“Bad Things May Happen in the Future, Unless”-type stories, by contrast, are commercial winners. If adroitly done they do not even elicit backlash, allowing their perpetuation. First, note the weasel word “may.” Next, the amount of possible destruction and the distance of the prediction in time usually vary directly. Finally, the unless provides yet more wiggle room and a segue into policy proposals. When the world doesn’t end in a decade, everyone has forgotten about the article, the reporter is long gone, s/he wrote “may” anyway so s/he wasn’t technically wrong, and besides, one of the policy proposals was kinda sorta implemented so if anything the story “saved us” from Armageddon. Pulitzers and Peabodys all round!

In 1983, ABC News reported on the unemployment situation in five states “where unemployment is most severe” without mentioning that unemployment was actually down in the other 45 states. That sounds a lot like recent COVID-19 “case” reporting by the New York Times and Washington Post. But if you intimate that such news is misleading, if not entirely “fake,” you get immediately smeared as pro-Trump.

In fact, there is a lot of misleading to fake scholarship because even scholars who took clear stances and were proven wrong beyond the shadow of a doubt — on crucial matters of policy — somehow manage to keep their reputations intact. Nobody is perfect, of course, but why do people who are routinely wrong remain relevant, and even revered? Neil Ferguson, the physics-trained mastermind behind nine of the last one pandemic, is simply one of numerous examples that include:

Rachel Carson: As Roger Meiners, Pierre Desrochers, and Andrew Morriss showed in their 2012 edited volume Silent Spring at 50: The False Crises of Rachel Carson (Washington, DC: CATO), any of Carson’s remaining mystique is sheer mysticism. Except for lung cancer, cancer deaths are down and were even trending that way when Carson, a marine biologist, scared the bejesus out of almost everyone about the dangers of DDT, a pesticide that extended half a billion human lives by killing disease-carrying mosquitoes. She accurately claimed that cancer was the leading cause of death among American children but failed to mention that was because other childhood diseases, especially the communicable ones, had been conquered. Ironically, she died of cancer, a viral infection, and a heart attack, but her fame lives on.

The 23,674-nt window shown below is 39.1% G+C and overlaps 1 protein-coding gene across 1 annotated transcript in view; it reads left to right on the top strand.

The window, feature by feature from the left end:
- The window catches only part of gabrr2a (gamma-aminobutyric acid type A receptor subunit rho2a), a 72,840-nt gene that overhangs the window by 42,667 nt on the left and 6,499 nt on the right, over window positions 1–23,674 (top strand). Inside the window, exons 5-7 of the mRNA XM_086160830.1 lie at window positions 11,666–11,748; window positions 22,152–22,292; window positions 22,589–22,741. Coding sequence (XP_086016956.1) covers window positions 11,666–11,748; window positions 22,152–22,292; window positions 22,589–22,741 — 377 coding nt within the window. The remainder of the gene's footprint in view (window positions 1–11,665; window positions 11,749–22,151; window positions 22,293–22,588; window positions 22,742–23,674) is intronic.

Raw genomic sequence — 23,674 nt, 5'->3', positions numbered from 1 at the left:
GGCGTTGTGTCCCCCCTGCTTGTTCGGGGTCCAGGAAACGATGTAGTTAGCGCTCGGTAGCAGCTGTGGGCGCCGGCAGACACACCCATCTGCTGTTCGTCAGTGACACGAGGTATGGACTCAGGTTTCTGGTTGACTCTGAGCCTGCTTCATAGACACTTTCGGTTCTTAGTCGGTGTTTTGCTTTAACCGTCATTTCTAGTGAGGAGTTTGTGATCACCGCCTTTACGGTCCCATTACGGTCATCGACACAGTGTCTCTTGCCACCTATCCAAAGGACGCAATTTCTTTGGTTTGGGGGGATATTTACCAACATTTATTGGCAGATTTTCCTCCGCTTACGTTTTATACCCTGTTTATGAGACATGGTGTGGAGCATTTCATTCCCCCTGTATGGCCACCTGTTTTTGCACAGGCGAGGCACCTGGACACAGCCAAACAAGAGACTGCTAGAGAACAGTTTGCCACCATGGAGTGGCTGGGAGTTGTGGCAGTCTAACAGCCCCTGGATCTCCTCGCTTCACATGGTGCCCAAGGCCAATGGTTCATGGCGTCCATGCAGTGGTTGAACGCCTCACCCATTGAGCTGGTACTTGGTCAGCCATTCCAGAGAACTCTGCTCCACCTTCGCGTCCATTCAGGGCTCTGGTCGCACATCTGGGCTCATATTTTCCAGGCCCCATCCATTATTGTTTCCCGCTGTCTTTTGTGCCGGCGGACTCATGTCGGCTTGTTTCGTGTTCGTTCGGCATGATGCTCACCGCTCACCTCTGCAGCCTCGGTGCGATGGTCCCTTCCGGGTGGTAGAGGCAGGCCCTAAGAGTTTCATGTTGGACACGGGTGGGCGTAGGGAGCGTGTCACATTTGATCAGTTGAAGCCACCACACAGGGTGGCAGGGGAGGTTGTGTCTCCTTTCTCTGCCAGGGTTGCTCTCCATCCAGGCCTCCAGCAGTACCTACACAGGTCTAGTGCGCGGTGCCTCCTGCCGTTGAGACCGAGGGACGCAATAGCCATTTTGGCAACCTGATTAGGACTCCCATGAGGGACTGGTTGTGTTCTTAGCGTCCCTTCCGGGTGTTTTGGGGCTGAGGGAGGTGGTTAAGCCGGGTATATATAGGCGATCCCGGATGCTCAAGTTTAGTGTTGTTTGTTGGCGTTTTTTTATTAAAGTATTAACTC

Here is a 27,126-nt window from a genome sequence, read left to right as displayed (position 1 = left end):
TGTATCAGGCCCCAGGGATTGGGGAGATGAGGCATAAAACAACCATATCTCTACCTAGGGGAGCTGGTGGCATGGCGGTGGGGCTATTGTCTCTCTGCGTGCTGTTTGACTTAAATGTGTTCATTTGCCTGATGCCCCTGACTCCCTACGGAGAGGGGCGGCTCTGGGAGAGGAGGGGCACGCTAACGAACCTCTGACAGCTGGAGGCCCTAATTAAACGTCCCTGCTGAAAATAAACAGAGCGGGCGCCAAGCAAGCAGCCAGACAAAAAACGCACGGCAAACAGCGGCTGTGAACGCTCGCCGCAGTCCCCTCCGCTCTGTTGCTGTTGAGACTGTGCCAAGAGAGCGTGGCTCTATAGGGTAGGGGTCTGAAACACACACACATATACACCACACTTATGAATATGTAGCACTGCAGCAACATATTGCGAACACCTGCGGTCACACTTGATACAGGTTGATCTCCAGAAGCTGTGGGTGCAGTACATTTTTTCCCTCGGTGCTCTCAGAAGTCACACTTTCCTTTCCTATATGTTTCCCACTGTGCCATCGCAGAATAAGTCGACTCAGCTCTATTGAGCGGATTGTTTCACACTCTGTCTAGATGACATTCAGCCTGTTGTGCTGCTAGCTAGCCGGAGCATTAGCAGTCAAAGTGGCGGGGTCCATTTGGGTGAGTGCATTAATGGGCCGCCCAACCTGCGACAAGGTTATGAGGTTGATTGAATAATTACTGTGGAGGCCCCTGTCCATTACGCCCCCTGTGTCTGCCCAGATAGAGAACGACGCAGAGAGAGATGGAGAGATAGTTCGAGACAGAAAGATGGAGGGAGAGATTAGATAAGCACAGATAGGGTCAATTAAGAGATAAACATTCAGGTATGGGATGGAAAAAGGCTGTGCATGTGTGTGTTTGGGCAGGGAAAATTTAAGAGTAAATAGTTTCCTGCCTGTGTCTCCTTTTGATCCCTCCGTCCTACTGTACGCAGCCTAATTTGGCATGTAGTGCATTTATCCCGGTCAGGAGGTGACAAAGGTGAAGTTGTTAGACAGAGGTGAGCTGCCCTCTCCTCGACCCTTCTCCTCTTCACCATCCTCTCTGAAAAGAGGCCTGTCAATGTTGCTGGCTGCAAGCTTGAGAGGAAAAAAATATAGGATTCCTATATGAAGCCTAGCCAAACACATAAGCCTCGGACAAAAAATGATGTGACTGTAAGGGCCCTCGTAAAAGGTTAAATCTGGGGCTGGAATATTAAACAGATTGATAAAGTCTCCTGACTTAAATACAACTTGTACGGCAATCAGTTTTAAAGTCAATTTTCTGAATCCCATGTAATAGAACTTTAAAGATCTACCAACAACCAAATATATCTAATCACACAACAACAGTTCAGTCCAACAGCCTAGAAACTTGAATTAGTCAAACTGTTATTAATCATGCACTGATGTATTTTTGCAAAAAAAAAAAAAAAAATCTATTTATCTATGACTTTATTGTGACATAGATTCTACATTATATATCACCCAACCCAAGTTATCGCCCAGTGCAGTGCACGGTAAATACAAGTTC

Paul Ehrlich: In 1968, predicted the explosion of a Population Bomb that would kill most of humanity through disease, starvation, and war before 2000. That didn’t even happen in Africa much less globally. He claimed that life expectancy in America would drop to 42 years by 1980, a surprisingly exact prediction considering how far off the mark it was. This famous entomologist (insect scientist) also bet Simon that the prices of metals would increase and, infamously, lost. Yet Ehrlich remains an environmental guru.

Paul Krugman: Has been wrong about almost everything since he won the Nobel in 2008 for his work on international economic trade theory and concentrated his efforts on the newspaper columnist career he began in 2000. His biggest errors are in labor economics, including the effects of minimum wage policies. See Contra Krugman by Robert Murphy for details.